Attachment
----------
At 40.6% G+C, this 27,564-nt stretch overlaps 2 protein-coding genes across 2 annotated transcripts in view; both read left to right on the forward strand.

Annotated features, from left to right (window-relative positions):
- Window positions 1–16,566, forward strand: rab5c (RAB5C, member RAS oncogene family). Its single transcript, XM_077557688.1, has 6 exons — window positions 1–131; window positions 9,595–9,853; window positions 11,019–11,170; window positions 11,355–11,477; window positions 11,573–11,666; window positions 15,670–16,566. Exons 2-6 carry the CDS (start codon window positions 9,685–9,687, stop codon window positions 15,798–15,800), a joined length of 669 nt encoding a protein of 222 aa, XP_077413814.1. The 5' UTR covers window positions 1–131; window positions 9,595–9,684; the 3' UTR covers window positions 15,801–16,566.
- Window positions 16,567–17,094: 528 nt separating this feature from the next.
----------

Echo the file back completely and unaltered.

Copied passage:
At 40.6% G+C, this 27,564-nt stretch overlaps 2 protein-coding genes across 2 annotated transcripts in view; both read left to right on the forward strand.

Annotated features, from left to right (window-relative positions):
- Window positions 1–16,566, forward strand: rab5c (RAB5C, member RAS oncogene family). Its single transcript, XM_077557688.1, has 6 exons — window positions 1–131; window positions 9,595–9,853; window positions 11,019–11,170; window positions 11,355–11,477; window positions 11,573–11,666; window positions 15,670–16,566. Exons 2-6 carry the CDS (start codon window positions 9,685–9,687, stop codon window positions 15,798–15,800), a joined length of 669 nt encoding a protein of 222 aa, XP_077413814.1. The 5' UTR covers window positions 1–131; window positions 9,595–9,684; the 3' UTR covers window positions 15,801–16,566.
- Window positions 16,567–17,094: 528 nt separating this feature from the next.